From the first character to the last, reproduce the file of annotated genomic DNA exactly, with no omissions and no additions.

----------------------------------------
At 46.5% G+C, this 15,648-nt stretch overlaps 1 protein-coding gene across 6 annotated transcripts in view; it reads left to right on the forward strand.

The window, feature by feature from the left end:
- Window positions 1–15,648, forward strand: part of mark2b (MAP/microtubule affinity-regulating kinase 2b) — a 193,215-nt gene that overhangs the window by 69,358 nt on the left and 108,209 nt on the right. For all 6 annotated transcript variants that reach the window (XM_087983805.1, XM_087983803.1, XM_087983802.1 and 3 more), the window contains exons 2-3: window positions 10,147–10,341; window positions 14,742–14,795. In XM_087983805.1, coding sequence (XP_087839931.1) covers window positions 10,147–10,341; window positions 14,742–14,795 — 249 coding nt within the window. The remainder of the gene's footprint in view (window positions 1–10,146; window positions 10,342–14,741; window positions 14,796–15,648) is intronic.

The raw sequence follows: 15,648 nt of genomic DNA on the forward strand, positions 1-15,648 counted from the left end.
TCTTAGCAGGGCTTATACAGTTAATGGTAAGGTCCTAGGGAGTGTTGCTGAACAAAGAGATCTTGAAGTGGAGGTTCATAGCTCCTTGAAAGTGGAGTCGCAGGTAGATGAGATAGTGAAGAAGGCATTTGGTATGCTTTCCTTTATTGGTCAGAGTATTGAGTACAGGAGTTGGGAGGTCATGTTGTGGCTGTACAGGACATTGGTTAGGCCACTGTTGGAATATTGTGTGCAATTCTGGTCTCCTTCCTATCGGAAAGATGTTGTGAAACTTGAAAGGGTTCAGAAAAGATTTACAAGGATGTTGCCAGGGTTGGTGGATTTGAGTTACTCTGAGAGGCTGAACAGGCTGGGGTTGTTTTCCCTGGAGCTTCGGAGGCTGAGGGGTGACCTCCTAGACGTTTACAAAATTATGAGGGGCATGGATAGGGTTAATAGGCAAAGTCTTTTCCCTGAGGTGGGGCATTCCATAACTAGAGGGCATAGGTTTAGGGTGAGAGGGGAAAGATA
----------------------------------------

At 46.5% G+C, this 15,648-nt stretch overlaps 1 protein-coding gene across 6 annotated transcripts in view; it reads left to right on the forward strand.

The window, feature by feature from the left end:
- Window positions 1–15,648, forward strand: part of mark2b (MAP/microtubule affinity-regulating kinase 2b) — a 193,215-nt gene that overhangs the window by 69,358 nt on the left and 108,209 nt on the right. For all 6 annotated transcript variants that reach the window (XM_087983805.1, XM_087983803.1, XM_087983802.1 and 3 more), the window contains exons 2-3: window positions 10,147–10,341; window positions 14,742–14,795. In XM_087983805.1, coding sequence (XP_087839931.1) covers window positions 10,147–10,341; window positions 14,742–14,795 — 249 coding nt within the window. The remainder of the gene's footprint in view (window positions 1–10,146; window positions 10,342–14,741; window positions 14,796–15,648) is intronic.

The raw sequence follows: 15,648 nt of genomic DNA on the forward strand, positions 1-15,648 counted from the left end.
TCTTAGCAGGGCTTATACAGTTAATGGTAAGGTCCTAGGGAGTGTTGCTGAACAAAGAGATCTTGAAGTGGAGGTTCATAGCTCCTTGAAAGTGGAGTCGCAGGTAGATGAGATAGTGAAGAAGGCATTTGGTATGCTTTCCTTTATTGGTCAGAGTATTGAGTACAGGAGTTGGGAGGTCATGTTGTGGCTGTACAGGACATTGGTTAGGCCACTGTTGGAATATTGTGTGCAATTCTGGTCTCCTTCCTATCGGAAAGATGTTGTGAAACTTGAAAGGGTTCAGAAAAGATTTACAAGGATGTTGCCAGGGTTGGTGGATTTGAGTTACTCTGAGAGGCTGAACAGGCTGGGGTTGTTTTCCCTGGAGCTTCGGAGGCTGAGGGGTGACCTCCTAGACGTTTACAAAATTATGAGGGGCATGGATAGGGTTAATAGGCAAAGTCTTTTCCCTGAGGTGGGGCATTCCATAACTAGAGGGCATAGGTTTAGGGTGAGAGGGGAAAGATA